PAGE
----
By: Michele Charlton
After a diagnosis of cancer, patients can often wait for a long period of time for an initial consultation with an oncology team. And sometimes, patients learn at this stage that further investigation is still required before a treatment plan can be made. Not only does this lead to significant delays in starting treatment, but it can also have a big impact on patient outcomes.
Dr. Abdulmajeed Dayyat, with the Department of Radiation Oncology at the Cape Breton Cancer Clinic, and his research team are looking to improve patient experience. Dr. Dayyat has spent most of his career in Jordan and came to Nova Scotia about a year and a half ago.
“I always wanted to have a research and academic focused career,” said Dr. Dayyat. “We can only learn by research. My favourite area of research is quality of life and patient reported outcomes.”
Dr. Dayyat noted that there are many different phases and delays that patients experience during the cancer journey. So, he began to think about what could be done in Nova Scotia to help lessen the long wait time.
“I found that a major challenge for cancer care happens before treatment even starts,” said Dr. Dayyat. “Although there are limited resources available, we need to start looking at innovative ways to see patients in a timelier manner.”
In the Timely Access and Patient Support Model Study (TAPS), patients referred to the Cape Breton Cancer Centre Department of Radiation Oncology will be seen by a nurse practitioner within three to five days of receiving their referral. The nurse practitioner navigator will complete the necessary work-ups early in the process, so when it is time to see the oncologist, all the information needed is available.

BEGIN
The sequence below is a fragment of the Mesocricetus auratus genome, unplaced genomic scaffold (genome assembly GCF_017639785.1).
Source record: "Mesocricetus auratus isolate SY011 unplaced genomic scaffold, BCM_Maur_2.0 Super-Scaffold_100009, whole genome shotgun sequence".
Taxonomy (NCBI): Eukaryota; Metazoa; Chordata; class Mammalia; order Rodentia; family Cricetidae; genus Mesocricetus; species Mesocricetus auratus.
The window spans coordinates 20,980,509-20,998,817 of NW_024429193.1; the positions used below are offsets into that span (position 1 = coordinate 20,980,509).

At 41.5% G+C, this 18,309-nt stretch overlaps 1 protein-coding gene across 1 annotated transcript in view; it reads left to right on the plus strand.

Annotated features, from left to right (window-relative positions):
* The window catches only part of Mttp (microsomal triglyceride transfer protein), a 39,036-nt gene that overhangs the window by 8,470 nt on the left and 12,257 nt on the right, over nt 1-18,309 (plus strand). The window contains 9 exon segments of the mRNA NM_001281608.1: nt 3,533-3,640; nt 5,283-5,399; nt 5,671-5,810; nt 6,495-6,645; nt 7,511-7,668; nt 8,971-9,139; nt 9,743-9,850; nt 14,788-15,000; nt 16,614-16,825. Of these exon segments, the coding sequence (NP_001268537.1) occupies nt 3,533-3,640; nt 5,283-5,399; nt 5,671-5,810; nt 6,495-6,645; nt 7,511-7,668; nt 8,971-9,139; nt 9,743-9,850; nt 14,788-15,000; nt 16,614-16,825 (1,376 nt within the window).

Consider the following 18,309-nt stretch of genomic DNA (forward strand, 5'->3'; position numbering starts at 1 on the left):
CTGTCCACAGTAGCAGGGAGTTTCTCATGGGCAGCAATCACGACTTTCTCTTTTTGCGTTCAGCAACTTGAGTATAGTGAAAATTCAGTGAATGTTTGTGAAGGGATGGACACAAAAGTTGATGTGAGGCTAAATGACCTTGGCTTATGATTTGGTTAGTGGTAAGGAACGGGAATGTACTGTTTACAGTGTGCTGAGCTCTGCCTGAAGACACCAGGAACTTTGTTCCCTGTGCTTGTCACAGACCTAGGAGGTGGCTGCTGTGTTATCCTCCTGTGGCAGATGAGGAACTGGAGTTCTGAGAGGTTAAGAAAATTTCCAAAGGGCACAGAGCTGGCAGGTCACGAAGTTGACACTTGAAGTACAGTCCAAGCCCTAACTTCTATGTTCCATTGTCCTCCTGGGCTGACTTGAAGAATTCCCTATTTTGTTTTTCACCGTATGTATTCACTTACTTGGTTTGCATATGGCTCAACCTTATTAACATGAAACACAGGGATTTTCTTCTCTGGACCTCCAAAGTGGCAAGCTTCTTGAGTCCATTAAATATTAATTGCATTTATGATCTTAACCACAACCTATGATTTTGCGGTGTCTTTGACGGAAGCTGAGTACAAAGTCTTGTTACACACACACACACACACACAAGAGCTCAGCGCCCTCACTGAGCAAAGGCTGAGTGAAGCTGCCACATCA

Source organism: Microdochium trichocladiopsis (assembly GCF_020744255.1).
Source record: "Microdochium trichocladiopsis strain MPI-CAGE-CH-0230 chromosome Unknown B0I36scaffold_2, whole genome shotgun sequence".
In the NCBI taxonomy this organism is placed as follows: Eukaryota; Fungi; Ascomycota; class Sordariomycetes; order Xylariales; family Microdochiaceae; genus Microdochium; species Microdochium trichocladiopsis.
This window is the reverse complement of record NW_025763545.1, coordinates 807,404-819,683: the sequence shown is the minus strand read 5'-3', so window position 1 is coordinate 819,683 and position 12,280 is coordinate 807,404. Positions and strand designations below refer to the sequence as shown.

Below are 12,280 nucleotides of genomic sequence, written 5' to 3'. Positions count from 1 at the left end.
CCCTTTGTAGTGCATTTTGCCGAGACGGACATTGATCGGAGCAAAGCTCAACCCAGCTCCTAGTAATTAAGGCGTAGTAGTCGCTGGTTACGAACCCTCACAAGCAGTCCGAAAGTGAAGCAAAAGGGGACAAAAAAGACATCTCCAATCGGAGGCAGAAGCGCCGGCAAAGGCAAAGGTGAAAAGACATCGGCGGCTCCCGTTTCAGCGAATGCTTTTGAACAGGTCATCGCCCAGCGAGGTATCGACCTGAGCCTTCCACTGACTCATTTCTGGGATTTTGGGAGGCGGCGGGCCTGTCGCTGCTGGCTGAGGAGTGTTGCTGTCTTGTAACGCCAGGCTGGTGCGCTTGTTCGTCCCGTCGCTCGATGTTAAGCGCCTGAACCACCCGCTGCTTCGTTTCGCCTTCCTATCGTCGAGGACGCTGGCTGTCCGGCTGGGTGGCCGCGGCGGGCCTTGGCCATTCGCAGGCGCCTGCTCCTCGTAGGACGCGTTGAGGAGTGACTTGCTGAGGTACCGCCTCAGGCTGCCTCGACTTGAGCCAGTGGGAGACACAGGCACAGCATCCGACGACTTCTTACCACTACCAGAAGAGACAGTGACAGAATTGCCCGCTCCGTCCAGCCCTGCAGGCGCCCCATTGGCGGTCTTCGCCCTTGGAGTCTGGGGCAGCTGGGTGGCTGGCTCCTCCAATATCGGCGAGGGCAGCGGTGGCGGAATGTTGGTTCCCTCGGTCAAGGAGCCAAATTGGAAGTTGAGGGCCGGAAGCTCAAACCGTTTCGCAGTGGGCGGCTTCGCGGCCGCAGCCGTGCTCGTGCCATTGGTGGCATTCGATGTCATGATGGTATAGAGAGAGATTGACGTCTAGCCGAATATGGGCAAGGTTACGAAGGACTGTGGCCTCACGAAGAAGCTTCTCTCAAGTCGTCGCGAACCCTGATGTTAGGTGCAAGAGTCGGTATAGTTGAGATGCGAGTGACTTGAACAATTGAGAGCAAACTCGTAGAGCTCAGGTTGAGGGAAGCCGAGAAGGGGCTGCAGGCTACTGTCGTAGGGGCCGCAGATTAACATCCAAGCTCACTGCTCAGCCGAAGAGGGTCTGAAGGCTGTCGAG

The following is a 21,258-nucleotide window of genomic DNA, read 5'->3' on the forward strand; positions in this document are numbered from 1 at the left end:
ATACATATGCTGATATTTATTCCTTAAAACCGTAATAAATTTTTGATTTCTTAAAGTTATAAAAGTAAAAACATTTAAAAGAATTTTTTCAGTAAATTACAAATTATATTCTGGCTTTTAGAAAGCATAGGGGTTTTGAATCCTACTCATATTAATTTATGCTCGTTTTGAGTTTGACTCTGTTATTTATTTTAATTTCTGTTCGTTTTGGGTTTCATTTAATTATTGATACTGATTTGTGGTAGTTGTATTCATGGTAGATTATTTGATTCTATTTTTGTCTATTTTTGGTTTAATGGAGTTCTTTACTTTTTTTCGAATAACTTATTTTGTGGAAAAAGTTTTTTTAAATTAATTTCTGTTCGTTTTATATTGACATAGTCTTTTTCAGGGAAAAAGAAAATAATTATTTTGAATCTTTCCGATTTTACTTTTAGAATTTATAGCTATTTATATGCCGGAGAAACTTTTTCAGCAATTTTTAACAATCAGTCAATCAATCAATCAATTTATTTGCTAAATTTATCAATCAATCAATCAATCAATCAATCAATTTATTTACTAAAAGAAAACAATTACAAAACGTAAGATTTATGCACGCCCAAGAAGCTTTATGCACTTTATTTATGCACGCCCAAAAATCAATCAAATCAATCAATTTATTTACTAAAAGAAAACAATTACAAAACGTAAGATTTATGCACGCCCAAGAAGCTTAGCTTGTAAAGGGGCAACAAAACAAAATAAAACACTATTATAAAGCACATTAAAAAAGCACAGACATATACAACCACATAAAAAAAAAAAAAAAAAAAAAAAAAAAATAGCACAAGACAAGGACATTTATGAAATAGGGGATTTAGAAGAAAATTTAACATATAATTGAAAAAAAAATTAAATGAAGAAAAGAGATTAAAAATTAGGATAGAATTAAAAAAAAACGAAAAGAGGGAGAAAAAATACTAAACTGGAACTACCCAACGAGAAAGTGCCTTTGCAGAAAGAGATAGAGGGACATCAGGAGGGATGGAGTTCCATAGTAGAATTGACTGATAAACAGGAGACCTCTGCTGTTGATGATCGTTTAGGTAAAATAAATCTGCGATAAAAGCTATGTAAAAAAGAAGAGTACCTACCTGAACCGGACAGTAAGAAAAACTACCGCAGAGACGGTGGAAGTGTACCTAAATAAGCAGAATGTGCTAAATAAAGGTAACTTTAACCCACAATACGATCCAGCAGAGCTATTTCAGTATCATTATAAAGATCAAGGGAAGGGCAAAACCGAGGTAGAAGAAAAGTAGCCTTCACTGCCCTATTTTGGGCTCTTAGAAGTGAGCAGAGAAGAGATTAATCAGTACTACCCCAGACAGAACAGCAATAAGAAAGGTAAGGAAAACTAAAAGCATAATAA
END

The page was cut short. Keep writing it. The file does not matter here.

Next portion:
“With TAPS, we will order any necessary workup early on, so that when patients come to see the oncologist, we already have all the information that is needed,” said Dr. Dayyat. “This will help in two ways. First, it will reduce the wait time to start the treatment. And secondly, there is a big psychological impact on the patients and their families. Instead of waiting several weeks to be seen in the oncology clinic, they can now be seen right away, and talk to one of our staff members. During this time, we can also identify the needs for the patients – like if they need any nutritional support, psychosocial aspects, smoking cessation, or palliative care.”
“We want to provide patients in Cape Breton with a new level of care and support during this diagnostic phase in the cancer journey and provide them with a single-entry point to the system where they will experience seamless and continuous care,” continued Dr. Dayyat.
Dr. Dayyat noted that TAPS will unfold in three phases. Initially, the focus will be on patients who have been referred to radiation oncology. This will take roughly a year. And then, depending on those results, the project will expand to include medical oncology in Cape Breton. Finally, the hope is that it becomes a provincial model of care.
“The research will be looking at the current wait times for cancer patients, and how that wait time is reduced with this model of care,” said Dr. Dayyat. “The second thing is to look at the quality of life of the patient, and also show how this model of care will improve the patient reported outcomes compared to our conventional pathways.”
The project has already garnered a lot of excitement at the Cape Breton Cancer Centre and is a recent recipient of funding from the Translating Research into Care (TRIC) grant program.
These grants help break barriers to change by providing the resources needed to turn science and theory-based ideas into improved practice and clinical innovation. The objectives are always centred around better patient outcomes, reduced wait times and improved access to care.
“It’s very important for us to collect data and analyze it to show the success of this project,” said Dr. Dayyat. “This is a golden opportunity to solve an issue that is a cancer care program priority, and the TRIC grant is playing a huge role in helping support the important work being done at the Cape Breton Cancer Centre.”
The Translating Research into Care grant program is an initiative of the Innovation Hub and the QEII Foundation. Nova Scotia Health’s Innovation Hub leads research, innovation, and discovery within Nova Scotia’s healthcare system to deliver high-impact solutions for patients and providers. Through strategic partnerships, Nova Scotia Health’s Innovation Hub is transforming health care through leading-edge research, the best available evidence, and innovative solutions.